10. Divine Ideas in Paul's Writings
Now that we have a broad sweep of Paul's writings, let's drill down into the writings themselves. Interpreting Paul's letters can sometimes be difficult for a number of reasons. Unlike the stories in Acts, Paul's letters seem to convey concrete, literal instructions on how we should live our lives. Paul's letters can also be difficult to interpret because we seem to be bombarded with images like the one shown above and we seldom question them from a metaphysical perspective. Regardless of the difficulty in interpreting the letters of Paul, we must try. The Bible quote shown above is a fairly modern, correct translation of the writing of St. Paul. The terms in the Bible are not going to change. If one wants to read the Bible, one must deal with terms that are in the Bible, and if those terms seem to be literal instructions or if they have been distorted by religious fundamentalism, we must find a way to uncover the metaphysical meaning.
Four Divine ideas in the religion of Paul. Before starting, let's remember that we are metaphysicians, meaning that we look for the underlying Truth behind all phenomena. This means that if the religion of Jesus, the religion of Paul and our religion are authentic spiritual experiences, then there should be common Divine ideas behind these events, regardless of the differences in how they are expressed by Jesus, by Paul or by us. What might those Divine ideas be? Marcus Borg (:243-58) has identified four that appear time and again in Paul's writings. In the following sections, I will describe these ideas and match them to our understanding of metaphysical Christianity.
To help guide our reading, here is a summary of the points I will make:
|Paul'swriting||Metaphysical Equivalent||Divine Ideas in process|
|"Jesus is Lord"||Oneness in God-Mind||Sin: Separation from God-Mind|
|"In Christ"||Flow of Divine Ideas||Judgment: Constriction of Ideas|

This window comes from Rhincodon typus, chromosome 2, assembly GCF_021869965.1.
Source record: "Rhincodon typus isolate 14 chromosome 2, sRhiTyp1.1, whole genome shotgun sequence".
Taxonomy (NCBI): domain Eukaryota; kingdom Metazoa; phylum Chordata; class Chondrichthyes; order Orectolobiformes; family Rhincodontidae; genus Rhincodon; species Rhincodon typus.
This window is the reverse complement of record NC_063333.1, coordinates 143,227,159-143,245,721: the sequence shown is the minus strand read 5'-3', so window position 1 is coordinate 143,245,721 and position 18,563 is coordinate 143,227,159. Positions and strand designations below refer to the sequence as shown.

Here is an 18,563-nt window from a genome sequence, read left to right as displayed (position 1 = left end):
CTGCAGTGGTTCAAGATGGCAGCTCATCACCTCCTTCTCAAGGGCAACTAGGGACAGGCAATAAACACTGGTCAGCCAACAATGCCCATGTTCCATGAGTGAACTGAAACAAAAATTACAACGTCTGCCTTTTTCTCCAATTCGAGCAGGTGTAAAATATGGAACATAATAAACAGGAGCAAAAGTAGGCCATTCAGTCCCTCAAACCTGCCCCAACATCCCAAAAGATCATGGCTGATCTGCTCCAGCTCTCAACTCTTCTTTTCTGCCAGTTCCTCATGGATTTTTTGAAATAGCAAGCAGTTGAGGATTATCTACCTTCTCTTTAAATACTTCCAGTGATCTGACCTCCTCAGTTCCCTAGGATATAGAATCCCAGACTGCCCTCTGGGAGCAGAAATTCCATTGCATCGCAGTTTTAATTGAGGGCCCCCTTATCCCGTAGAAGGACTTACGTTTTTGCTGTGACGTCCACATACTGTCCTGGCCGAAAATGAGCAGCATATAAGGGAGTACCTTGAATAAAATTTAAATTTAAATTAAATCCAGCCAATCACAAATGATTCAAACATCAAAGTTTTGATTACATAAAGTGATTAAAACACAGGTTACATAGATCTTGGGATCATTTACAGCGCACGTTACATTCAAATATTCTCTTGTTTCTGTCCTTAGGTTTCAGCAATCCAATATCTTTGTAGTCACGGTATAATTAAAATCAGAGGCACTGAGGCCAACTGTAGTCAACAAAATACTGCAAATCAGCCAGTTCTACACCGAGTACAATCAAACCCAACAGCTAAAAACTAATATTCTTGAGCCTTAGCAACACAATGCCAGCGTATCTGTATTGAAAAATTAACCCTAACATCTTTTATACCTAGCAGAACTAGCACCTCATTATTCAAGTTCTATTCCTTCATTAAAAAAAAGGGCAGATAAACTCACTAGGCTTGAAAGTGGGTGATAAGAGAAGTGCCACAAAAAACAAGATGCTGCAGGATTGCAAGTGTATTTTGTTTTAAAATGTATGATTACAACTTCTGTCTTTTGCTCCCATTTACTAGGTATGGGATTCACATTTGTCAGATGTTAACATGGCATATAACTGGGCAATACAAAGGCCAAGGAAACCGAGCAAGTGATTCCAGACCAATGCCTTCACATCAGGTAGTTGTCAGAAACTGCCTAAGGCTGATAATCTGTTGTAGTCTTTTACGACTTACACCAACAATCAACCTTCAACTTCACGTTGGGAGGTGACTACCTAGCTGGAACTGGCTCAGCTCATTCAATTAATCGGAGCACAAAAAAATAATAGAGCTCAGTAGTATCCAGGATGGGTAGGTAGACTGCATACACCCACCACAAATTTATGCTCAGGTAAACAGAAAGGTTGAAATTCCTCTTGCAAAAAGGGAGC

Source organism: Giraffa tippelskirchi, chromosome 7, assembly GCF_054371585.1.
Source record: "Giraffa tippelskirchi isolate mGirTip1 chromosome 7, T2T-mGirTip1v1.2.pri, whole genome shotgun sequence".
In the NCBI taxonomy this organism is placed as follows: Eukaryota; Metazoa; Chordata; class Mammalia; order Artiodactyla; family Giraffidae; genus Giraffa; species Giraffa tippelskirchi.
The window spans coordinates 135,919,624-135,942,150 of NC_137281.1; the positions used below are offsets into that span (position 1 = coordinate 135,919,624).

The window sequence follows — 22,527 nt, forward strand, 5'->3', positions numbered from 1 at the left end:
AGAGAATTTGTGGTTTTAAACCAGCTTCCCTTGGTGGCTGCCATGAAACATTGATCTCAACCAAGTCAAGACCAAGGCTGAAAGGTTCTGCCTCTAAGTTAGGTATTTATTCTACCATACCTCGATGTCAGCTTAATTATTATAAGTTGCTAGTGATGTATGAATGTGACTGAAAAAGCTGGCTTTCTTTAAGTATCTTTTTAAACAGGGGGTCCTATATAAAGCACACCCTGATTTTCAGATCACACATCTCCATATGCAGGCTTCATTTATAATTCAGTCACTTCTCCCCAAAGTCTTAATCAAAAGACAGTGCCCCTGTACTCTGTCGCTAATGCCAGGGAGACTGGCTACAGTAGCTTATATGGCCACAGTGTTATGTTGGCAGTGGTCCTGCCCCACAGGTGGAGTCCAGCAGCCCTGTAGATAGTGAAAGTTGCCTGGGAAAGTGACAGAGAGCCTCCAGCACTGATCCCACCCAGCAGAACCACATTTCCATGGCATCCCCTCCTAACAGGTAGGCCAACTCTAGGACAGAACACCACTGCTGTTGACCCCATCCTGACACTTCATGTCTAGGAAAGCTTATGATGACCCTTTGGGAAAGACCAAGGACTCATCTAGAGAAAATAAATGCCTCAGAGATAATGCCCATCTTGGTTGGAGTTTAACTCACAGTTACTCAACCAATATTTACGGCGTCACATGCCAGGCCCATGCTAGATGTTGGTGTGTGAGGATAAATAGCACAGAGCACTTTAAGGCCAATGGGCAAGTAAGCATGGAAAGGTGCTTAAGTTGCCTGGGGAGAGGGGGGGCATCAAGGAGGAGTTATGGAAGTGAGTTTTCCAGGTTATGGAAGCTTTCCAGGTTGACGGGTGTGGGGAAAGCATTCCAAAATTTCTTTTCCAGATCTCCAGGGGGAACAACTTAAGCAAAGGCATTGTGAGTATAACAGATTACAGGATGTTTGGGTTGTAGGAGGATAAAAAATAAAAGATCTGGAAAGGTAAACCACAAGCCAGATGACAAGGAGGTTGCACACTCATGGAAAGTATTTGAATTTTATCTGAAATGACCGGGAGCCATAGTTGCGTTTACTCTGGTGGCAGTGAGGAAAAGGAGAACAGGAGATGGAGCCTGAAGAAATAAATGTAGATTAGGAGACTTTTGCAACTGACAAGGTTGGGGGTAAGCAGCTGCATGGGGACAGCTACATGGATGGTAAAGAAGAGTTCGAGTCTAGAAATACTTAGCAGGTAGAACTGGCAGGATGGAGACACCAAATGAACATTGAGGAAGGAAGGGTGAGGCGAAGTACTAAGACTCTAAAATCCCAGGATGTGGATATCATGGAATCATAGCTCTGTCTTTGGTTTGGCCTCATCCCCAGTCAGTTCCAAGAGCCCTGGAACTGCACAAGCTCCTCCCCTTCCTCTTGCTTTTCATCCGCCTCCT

|"Justified by Faith"||Perfect Expression||Death: Imperfect Expression|
|"Christ Crucified||Metaphysical Freedom||Redemption: Spiritual Rebirth|
After reading the information below, we should see that the well-known verse from Romans 6:23, “The wages of sin is death,” may be be understood as “when I think of myself as alone and separate from God, then I find it difficult to express my higher, Christ nature.” Doesn't that sound better?
“Jesus is Lord”: Oneness in God-Mind
“Jesus is Lord.” We saw, in Chapter Seven, that Paul's true mission is not just converting Jews or Gentiles, but rather converting all of Rome, for Rome symbolized a world order that could not stand in light of the new world order (of oneness) established by Christ. According to Borg, when Paul declares that “Jesus is Lord” he is implicitly declaring that “Caesar is not Lord,” neither are the masters of slaves, and that there is no distinction between Jew and Gentile. But all of these, including Caesar, are part of the one reign of Jesus Christ.
Separation from God, “Sin.” If Paul's principle concern is acknowledging the oneness of the entire cosmic order in Christ, then the term he uses to convey separateness from that new cosmic order is sin. Sin has been generally understood to mean a state of separation from God. For the traditional Christian, this separation is an inescapable fact except for the grace of God or the church.
Metaphysical sin, consciousness of separateness with God-Mind. We saw in the first chapter, on Metaphysics, that establishing a consciousness of oneness with God-Mind is the principle goal of one who does metaphysical work and is the starting point for the creative activity we know as Mind-Idea-Expression. Metaphysically, we know this as Christ consciousness, the harmony of all our faculties in service to our true Self, the I AM. For the metaphysician, there can never truly be a separation from God, only a consciousness of separateness from God; sin is merely a mistaken belief of that separateness. Regardless of this distinction, there is no reason why, when we hear a reference to sin, sinfulness or sin-full nature, we are not able to hear the speaker conveying a sense of separation from my true Self.
“In Christ, In the Spirit”: Free Flow of Divine Ideas